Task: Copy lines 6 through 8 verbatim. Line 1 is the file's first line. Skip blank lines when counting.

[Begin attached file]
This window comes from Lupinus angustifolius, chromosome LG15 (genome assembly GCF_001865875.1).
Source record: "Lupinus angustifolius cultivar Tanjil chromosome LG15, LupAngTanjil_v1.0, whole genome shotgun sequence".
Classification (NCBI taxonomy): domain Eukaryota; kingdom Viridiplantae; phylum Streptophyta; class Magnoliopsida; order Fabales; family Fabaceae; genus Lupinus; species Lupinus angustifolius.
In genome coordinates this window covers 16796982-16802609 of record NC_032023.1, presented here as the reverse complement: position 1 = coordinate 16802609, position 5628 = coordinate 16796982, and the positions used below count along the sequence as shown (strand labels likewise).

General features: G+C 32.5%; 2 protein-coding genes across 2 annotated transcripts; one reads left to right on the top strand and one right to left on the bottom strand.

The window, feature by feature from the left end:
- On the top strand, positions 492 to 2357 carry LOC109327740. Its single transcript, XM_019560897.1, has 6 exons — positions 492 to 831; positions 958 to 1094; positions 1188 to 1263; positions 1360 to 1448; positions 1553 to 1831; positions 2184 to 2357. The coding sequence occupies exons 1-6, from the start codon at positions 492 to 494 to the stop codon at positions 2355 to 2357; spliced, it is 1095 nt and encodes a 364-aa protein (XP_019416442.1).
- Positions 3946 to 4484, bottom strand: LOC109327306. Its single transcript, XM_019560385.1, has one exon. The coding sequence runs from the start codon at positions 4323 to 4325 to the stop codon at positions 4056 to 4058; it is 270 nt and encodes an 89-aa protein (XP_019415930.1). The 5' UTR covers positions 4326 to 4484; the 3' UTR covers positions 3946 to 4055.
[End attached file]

The window, feature by feature from the left end:
- On the top strand, positions 492 to 2357 carry LOC109327740. Its single transcript, XM_019560897.1, has 6 exons — positions 492 to 831; positions 958 to 1094; positions 1188 to 1263; positions 1360 to 1448; positions 1553 to 1831; positions 2184 to 2357. The coding sequence occupies exons 1-6, from the start codon at positions 492 to 494 to the stop codon at positions 2355 to 2357; spliced, it is 1095 nt and encodes a 364-aa protein (XP_019416442.1).
- Positions 3946 to 4484, bottom strand: LOC109327306. Its single transcript, XM_019560385.1, has one exon. The coding sequence runs from the start codon at positions 4323 to 4325 to the stop codon at positions 4056 to 4058; it is 270 nt and encodes an 89-aa protein (XP_019415930.1). The 5' UTR covers positions 4326 to 4484; the 3' UTR covers positions 3946 to 4055.